Intracerebral metastases medical therapy

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Editor-In-Chief: C. Michael Gibson, M.S., M.D. [1]Associate Editor(s)-in-Chief: Sujit Routray, M.D. [2]


The optimal therapy for intracerebral metastases depends on the number, size, and location of the metastatic lesions. The various treatment options for intracerebral metastases include symptomatic treatment (corticosteroids and anticonvulsants), whole brain radiotherapy, chemotherapy, stereotactic radiosurgery, and surgery.[1][2][3][4][5]

Medical Therapy

The treatment options for intracerebral metastases include the following:[1]

Treatment for brain metatases
Symptomatic treatment
Definitive treatment
Whole brain radiotherapy
Stereotactic radiosurgery

Symptomatic Treatment

  • Corticosteroid therapy is essential for all patients with intracerebral metastases, as it prevents the development of cerebral edema, as well as treating other neurological symptoms such as headaches, cognitive dysfunction, and emesis. Dexamethasone is the corticosteroid of choice.[2][3]
  • Anticonvulsants should be used in patients with intracerebral metastases who experience seizures, as there is a risk of status epilepticus and death. Phenytoin is the most commonly used drug, but valproic acid and other anticonvulsants can also be used. Newer anticonvulsants have the advantage of fewer toxic side effects.[3][5]
  • Hyperosmolar agents (i.e., mannitol) can be given to reduce intracranial pressure.[5]
  • Recently, methylphenidate and donepezil have been used to improve cognition, mood, and quality of life.

Radiation Therapy

  • Control the growth of the tumor(s)
  • Control neurological symptoms, such as headaches or seizures
Indication Explanation

Multiple brain metastases

  • More than 3 metastatic brain tumors or in people with poor performance status

Single brain metastasis that cannot be removed by surgery

  • Brain tumors are in an inaccesible area or if the affected area would be damaged by surgery

Post surgical removal of a single brain metastasis

  • To destroy remnant cancer cells post surgery and reduce the chance of recurrence
  • One major concern with the use of whole brain radiotherapy is the risk of neurocognitive deficits, particularly short-term memory loss.[6]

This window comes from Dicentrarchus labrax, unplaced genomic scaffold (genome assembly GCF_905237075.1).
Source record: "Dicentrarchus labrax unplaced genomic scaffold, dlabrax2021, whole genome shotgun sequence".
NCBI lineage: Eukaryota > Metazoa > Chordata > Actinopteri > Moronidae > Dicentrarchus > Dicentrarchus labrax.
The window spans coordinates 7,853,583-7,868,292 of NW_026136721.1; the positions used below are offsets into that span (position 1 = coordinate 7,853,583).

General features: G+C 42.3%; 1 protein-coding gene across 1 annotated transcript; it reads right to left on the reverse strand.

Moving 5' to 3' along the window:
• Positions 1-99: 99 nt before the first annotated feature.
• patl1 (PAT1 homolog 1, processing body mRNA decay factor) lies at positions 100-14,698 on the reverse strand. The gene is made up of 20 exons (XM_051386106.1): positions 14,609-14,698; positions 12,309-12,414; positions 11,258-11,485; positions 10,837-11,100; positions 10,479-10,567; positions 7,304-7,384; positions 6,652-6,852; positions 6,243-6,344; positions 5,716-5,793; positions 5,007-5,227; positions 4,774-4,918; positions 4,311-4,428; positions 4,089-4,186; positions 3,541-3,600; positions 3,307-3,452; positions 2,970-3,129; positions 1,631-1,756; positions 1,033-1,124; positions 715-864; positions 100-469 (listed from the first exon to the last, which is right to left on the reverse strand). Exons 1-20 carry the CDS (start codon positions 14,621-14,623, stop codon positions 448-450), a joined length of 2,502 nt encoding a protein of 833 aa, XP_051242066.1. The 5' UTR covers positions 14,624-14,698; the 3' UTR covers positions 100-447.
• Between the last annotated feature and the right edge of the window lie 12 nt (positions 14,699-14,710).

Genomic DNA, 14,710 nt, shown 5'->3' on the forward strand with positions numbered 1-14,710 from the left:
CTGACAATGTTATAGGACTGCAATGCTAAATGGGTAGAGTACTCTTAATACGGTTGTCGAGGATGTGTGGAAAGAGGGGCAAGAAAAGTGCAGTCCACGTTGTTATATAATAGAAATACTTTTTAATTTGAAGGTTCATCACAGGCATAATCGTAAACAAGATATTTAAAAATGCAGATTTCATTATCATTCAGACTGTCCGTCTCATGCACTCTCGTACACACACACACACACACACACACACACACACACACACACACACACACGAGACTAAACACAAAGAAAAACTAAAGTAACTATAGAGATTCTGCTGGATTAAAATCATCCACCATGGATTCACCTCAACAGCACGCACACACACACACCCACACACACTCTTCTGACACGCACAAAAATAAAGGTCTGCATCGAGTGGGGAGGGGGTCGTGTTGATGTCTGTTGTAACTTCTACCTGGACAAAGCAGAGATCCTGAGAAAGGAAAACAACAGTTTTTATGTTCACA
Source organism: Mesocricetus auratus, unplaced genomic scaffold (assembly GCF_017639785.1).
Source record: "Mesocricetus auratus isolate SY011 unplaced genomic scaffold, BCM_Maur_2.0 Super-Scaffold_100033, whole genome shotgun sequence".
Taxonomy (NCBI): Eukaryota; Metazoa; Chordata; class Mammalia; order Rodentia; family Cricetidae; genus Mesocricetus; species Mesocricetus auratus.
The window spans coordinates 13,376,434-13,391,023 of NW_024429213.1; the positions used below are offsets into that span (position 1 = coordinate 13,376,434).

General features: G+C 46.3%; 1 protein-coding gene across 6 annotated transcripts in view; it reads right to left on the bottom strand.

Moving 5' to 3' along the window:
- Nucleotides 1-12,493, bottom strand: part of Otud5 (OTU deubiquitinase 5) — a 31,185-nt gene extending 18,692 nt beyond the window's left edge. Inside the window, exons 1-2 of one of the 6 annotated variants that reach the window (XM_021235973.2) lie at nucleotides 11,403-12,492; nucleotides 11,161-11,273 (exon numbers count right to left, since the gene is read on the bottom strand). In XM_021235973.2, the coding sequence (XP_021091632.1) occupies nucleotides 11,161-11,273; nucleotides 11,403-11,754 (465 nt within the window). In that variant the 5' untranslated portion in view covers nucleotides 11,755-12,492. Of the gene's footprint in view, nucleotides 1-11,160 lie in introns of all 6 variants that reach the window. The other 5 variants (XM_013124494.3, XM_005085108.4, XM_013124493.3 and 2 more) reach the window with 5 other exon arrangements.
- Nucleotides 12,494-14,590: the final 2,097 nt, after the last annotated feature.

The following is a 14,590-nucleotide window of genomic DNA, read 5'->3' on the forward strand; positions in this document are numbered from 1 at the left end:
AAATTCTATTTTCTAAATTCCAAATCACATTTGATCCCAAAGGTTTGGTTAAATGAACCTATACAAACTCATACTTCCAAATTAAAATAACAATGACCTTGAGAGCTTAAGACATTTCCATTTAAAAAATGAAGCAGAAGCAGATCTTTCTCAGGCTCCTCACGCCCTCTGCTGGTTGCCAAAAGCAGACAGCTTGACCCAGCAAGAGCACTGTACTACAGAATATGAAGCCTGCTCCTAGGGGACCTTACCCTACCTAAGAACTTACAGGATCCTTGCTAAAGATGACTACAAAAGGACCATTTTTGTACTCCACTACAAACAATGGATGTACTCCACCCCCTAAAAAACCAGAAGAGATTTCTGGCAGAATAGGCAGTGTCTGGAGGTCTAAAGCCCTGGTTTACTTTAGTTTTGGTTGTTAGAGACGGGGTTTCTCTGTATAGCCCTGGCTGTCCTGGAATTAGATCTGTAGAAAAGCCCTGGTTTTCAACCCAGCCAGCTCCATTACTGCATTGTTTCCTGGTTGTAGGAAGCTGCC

• Chemotherapy is the use of cytotoxic drugs that circulate throughout the body and destroy cancer cells.[7]
  • Chemotherapy may help shrink brain metastases and improve symptoms.
  • Due to the failure of most drugs to cross the intact blood–brain barrier (BBB), the role of chemotherapy in the treatment of intracerebral metastases has been viewed critically. Chemotherapy drugs are generally large (> 150 kDa), ionized, hydrophilic, and often protein-bound and therefore, ill-suited to penetrate the tight-junctions, electrochemical barrier, astrocyte foot-processes, and highly regulated transmembrane transport proteins of the central nervous system’s endothelial vasculature.
  • However, the effects of the blood-brain barrier may be over-estimated. First, there is evidence that the blood-brain barrier of intracerebral metastases is disrupted, as evidenced by the presence of peritumoral edema and the accumulation of contrast media during computed tomography or magnetic resonance assessments. Second, there is evidence of intracranial tumor response, even to drugs that in healthy systems have little central nervous system penetration.
  • The response rates of intracerebral metastases to platinum-based agents (cisplatin) in seven clinical trials of treatment-naive non-small cell lung cancer patients were similar to those achieved extra-cranially, ranging from 30 to 50%. However, the median survival time remained only 5–8 months in most cases. However, three trials using temozolomide achieved a response rate of only 0–10%, suggesting that the selection of chemotherapy drugs should be based mainly on their established anti-tumor activity to extracranial sites, and not on considerations of blood-brain barrier penetrance.
  • Responsiveness of brain metastases to chemotherapy depends on how sensitive the primary cancer is to chemotherapy drugs (chemosensitivity). For example, chemotherapy may be used to treat lung cancer, breast cancer, or melanoma that has spread to the brain.
  • The chemotherapy drugs used depend on the type of primary tumor. The drugs, dose, and schedule will vary for each individual.



  1. 1.0 1.1 Andrew B. Lassman & Lisa M. DeAngelis (2003). "Brain metastases". Neurologic clinics. 21 (1): 1–23. PMID 12690643. Unknown parameter |month= ignored (help)
  2. 2.0 2.1 2.2 2.3 Khuntia, Deepak (2015). "Contemporary Review of the Management of Brain Metastasis with Radiation". Advances in Neuroscience. 2015: 1–13. doi:10.1155/2015/372856. ISSN 2356-6787.
  3. 3.0 3.1 3.2 Symptomatic treatment of brain metastasis. Wikipedia 2015. Accessed on November 10, 2015
  4. 4.0 4.1 4.2 Radiation therapy for intracerebral metastases. Canadian cancer institute 2015. Accessed on November 13, 2015
  5. 5.0 5.1 5.2 Symptomatic treatment of brain metastases. Dr Bruno Di Muzio and Dr Trent Orton et al. Radiopaedia 2015. Accessed on November 9, 2015
  6. Owen, Scott; Souhami, Luis (2014). "The Management of Brain Metastases in Non-Small Cell Lung Cancer". Frontiers in Oncology. 4. doi:10.3389/fonc.2014.00248. ISSN 2234-943X.
  7. Chemotherapy for intracerebral metastases. Canadian cancer institute 2015. Accessed on November 13, 2015

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